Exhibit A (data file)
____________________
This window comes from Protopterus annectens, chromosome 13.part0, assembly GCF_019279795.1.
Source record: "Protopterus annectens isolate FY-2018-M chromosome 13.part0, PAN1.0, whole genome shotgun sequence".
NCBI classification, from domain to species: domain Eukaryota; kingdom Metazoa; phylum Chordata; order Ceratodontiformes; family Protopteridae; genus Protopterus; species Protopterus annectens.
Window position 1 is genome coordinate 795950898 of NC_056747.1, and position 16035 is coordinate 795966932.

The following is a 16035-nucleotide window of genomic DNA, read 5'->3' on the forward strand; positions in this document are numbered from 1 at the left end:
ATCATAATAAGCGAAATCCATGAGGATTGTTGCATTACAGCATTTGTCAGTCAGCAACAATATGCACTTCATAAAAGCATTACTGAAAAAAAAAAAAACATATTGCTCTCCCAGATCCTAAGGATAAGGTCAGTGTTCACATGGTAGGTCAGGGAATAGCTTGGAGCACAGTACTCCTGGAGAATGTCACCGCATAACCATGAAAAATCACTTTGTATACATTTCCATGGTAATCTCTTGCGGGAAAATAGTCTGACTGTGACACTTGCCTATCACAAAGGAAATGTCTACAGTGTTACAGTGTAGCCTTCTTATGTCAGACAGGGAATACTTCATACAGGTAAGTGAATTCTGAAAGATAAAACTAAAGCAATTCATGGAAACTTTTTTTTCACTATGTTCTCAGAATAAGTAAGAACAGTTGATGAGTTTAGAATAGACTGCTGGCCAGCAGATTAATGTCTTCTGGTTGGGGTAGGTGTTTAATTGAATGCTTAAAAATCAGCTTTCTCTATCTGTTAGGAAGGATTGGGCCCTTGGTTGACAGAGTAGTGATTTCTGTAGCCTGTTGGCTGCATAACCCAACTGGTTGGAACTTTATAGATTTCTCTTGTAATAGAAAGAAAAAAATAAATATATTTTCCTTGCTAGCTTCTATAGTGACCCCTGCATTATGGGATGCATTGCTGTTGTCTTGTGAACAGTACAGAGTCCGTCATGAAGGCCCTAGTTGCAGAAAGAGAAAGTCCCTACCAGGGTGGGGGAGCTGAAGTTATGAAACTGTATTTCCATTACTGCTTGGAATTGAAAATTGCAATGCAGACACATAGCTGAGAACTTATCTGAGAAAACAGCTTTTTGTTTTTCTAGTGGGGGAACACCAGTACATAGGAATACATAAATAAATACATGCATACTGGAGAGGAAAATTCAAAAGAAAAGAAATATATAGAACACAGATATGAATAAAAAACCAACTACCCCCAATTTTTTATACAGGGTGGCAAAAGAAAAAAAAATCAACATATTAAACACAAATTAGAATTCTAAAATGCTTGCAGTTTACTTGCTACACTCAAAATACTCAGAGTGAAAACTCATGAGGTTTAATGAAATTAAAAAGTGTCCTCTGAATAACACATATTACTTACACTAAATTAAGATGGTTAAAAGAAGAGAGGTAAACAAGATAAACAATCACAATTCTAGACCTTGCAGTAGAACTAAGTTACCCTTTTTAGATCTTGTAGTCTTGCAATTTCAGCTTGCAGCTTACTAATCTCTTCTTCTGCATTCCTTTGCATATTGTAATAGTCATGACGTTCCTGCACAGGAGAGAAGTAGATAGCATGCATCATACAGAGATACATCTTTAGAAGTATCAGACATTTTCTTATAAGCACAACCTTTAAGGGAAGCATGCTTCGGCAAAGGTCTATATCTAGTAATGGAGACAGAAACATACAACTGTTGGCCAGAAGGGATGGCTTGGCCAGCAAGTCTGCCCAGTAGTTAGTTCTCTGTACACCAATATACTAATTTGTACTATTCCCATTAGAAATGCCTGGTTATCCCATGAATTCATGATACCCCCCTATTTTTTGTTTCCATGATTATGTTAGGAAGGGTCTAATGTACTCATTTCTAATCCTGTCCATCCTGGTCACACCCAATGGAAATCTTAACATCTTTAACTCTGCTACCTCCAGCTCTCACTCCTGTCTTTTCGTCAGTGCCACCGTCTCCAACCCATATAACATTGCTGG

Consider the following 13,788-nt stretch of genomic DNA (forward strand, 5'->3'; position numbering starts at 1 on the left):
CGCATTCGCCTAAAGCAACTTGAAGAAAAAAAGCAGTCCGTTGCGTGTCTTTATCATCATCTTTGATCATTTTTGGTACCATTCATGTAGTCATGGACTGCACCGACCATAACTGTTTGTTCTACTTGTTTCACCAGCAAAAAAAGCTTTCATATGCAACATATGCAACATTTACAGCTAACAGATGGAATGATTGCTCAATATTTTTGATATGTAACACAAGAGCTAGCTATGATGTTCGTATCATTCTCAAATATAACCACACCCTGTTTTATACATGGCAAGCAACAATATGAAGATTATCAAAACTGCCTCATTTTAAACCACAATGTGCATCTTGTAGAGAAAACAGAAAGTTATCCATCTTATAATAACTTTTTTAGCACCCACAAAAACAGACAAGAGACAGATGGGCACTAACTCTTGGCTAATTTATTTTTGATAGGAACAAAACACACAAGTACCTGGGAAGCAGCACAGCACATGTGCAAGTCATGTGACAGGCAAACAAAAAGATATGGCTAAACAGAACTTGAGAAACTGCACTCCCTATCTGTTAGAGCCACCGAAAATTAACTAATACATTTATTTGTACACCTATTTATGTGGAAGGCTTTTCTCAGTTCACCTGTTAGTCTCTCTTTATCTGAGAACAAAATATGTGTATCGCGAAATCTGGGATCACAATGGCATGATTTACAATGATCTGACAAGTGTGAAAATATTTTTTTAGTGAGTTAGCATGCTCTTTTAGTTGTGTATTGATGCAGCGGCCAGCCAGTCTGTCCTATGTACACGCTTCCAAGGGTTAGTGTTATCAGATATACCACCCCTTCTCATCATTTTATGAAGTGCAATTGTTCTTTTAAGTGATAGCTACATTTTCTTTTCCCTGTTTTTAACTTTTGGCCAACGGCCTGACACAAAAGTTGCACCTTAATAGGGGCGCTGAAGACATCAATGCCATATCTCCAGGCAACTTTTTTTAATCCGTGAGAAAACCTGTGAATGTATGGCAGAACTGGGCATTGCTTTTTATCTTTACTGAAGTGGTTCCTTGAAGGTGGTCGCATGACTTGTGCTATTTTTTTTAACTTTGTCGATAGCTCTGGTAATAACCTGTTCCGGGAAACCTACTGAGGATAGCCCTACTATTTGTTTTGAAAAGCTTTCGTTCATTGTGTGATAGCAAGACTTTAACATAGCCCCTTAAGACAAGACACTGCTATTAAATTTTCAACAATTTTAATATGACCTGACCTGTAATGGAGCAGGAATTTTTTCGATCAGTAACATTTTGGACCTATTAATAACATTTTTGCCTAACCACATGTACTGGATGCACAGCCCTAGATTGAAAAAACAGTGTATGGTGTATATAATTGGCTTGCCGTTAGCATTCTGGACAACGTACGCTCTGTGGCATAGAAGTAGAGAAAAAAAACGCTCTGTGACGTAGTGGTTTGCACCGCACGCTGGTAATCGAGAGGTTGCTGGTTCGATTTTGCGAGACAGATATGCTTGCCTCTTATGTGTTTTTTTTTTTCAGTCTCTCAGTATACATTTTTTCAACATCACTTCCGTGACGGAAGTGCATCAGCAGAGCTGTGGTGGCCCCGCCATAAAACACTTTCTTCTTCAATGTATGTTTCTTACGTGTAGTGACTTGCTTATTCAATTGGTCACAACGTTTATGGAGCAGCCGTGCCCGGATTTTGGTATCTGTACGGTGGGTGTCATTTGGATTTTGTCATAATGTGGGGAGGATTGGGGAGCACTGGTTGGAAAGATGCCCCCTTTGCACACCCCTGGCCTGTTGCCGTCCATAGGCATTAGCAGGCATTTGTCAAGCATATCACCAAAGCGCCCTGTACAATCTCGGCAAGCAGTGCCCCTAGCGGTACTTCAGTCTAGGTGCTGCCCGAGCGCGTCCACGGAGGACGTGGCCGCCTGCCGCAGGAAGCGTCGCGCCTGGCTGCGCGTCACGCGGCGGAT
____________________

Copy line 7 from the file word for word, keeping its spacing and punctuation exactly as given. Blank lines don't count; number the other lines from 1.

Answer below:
Consider the following 13,788-nt stretch of genomic DNA (forward strand, 5'->3'; position numbering starts at 1 on the left):